Day 5: Walk along to Wylfa Head before turning inland. Soon after you come to the shingle bank where the lagoon trapped behind is home to a significant colony of terns in the summer. On your way to the wild Carmel Head, you can call in at a lovely secluded 6th century church. Look out to the Skerries lighthouse as you turn along the coast, dropping down to pebble beaches before more clifftops take you along to Church Bay, home to a small folk museum. We recommend eating at the Lobster Pot restaurant once you are finished walking for either a late lunch or early dinner (it is on your path). Once you are done you will be collected and transferred back to Cemaes.  Overnight Cemaes.  

Ascent: 200m. Descent: 210m. Distance: 11 miles. Time: 4 hours.

Day 6: You will be collected in the morning and transferred to your finishing point from the previous day. You pass several sandy beaches along the way before turning inland to skirt around an estuary, home to many birds. As you cross the river over a pedestrian bridge, you can take a short diversion to the charming village of Llanfachraeth. Following the estuary brings you to the Stanley Embankment, the final stage of Telford’s early 19th century highway from London. Walk along here to cross onto Holy Island and along the shore towards the port over an impressive bridge. Overnight Holyhead.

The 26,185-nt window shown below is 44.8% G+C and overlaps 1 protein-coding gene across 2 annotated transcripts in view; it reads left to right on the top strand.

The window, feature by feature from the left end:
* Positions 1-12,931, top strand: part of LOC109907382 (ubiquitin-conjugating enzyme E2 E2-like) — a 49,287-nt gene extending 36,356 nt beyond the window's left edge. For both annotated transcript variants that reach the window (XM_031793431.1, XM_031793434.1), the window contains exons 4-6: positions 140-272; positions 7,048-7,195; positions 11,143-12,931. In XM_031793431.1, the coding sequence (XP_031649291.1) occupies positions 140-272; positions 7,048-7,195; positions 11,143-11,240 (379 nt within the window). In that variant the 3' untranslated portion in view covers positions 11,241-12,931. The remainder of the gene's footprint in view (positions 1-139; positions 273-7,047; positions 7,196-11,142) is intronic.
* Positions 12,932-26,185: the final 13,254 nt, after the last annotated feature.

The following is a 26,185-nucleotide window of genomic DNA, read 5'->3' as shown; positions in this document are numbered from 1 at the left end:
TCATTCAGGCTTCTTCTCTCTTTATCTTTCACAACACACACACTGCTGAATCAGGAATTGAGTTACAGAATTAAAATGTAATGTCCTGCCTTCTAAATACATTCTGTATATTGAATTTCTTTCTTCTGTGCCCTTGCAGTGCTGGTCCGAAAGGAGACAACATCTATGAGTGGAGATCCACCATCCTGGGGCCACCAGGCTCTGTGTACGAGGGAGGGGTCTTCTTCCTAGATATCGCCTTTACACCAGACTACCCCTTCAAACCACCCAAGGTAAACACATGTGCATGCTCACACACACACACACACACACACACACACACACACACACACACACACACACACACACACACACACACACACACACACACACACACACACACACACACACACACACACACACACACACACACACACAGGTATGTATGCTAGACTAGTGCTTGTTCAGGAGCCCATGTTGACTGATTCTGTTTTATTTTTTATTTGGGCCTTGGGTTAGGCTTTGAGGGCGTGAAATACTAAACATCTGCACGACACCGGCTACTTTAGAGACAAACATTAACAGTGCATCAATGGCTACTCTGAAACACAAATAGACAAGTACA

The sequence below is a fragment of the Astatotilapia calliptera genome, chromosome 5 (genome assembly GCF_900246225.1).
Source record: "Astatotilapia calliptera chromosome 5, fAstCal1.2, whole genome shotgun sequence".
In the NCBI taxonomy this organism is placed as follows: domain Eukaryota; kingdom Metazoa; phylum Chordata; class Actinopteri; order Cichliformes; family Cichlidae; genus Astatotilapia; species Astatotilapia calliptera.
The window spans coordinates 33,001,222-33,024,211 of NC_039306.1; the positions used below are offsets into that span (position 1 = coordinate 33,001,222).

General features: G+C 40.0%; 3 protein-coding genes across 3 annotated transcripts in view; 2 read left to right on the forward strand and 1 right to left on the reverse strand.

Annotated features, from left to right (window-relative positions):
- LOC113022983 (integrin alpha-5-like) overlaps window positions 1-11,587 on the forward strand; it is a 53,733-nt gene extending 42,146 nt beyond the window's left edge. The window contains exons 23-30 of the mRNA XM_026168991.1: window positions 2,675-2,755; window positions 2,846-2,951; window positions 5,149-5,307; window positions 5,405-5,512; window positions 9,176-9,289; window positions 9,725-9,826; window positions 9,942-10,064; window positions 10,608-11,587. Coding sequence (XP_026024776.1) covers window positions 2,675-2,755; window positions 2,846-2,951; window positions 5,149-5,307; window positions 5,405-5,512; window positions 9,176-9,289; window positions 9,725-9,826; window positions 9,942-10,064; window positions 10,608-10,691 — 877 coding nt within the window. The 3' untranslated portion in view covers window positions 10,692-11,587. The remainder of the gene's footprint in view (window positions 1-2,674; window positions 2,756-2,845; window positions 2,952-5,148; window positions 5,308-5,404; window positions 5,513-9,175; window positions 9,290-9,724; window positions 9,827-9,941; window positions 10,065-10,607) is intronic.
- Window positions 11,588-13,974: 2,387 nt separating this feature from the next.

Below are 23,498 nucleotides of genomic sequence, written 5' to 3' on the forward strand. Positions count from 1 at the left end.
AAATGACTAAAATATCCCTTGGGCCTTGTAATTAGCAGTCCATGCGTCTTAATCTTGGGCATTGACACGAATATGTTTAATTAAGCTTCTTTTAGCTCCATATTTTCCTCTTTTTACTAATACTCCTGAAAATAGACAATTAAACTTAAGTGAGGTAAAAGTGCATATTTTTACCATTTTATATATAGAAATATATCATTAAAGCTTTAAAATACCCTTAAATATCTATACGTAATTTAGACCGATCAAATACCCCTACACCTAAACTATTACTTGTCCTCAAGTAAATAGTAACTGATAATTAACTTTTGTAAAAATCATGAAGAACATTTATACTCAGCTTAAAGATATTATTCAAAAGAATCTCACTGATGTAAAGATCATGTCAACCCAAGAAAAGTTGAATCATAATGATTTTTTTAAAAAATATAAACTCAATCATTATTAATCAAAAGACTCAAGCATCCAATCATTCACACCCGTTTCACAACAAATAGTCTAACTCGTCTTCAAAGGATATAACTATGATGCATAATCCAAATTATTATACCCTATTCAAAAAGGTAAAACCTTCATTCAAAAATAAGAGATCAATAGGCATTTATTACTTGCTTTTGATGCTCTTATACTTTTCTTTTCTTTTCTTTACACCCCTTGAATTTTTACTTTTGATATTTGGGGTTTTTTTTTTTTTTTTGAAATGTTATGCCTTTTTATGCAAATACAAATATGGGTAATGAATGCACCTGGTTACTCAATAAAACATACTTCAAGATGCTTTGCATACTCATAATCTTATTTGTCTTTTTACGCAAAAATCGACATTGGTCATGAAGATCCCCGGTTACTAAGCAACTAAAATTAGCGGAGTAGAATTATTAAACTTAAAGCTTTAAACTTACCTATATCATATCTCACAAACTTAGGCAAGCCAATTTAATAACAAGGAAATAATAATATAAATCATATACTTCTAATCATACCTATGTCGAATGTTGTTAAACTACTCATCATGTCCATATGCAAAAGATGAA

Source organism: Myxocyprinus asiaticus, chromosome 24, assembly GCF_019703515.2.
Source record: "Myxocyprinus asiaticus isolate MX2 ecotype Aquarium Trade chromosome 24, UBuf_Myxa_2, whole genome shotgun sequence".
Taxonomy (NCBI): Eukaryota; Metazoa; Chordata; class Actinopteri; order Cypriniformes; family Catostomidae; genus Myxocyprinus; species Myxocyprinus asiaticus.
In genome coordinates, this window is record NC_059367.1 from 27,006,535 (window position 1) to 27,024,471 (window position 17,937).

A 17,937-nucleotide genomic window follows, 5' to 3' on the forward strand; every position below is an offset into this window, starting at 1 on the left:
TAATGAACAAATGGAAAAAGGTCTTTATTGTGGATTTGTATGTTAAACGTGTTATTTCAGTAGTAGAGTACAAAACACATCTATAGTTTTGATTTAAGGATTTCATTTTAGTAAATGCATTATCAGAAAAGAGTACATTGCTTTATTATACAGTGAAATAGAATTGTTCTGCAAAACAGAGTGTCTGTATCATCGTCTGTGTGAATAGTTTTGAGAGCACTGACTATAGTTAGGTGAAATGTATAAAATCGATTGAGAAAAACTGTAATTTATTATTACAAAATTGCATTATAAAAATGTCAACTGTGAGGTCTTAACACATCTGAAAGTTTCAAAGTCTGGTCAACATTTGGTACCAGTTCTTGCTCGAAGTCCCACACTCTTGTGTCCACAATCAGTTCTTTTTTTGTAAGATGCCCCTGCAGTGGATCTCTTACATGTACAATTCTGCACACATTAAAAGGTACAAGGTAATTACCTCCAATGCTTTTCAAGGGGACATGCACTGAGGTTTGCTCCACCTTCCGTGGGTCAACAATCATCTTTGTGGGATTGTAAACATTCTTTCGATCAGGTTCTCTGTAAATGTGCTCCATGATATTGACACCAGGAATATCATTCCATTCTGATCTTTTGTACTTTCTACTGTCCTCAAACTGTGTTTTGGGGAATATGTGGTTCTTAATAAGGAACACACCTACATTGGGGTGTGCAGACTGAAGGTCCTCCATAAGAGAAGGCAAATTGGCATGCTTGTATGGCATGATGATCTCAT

Ascent: 200m. Descent: 210m. Distance: 14 ½ miles. Time: 5 ¾ hours.

Day 7: Today’s walk is a highlight of this trek. After passing Holyhead breakwater, you climb up a narrow path to the heathland of South Stack Cliffs Nature Reserve – spectacular sea cliffs, lighthouses, sea birds and historical sites await you. You could visit the highest point on Anglesey, the location of an Iron Age hill fort and Roman watch tower. You can choose to zig-zag down the steps towards the suspension bridge with its dramatic lighthouse. You will arrive at an RSPB visitor centre with a look out over high cliffs with nesting sea birds. Your last night is a real treat at a 5* restaurant with very comfortable large rooms. Overnight Trearddur Bay.  

Ascent: 300m. Descent: 310 m. Distance: 11 miles. Time: 4 ¾ hours.

Day 8: Transfer to Holyhead train station for your return journey home (included).

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Accommodation Details Click to View When it's Best To Go

The natural beauty of the Isle of Anglesey is best experienced ‘out of season’ although it is a year round destination. 

Late autumn, winter and early spring offer the walker the stunning beauty and true spiritual essence of this remarkable landscape with empty paths, quiet places to stay and of course, the variable Welsh weather. The rest of the year whilst generally offering a more stable climate, is busy with visitors although this is mainly restricted to villages and beaches.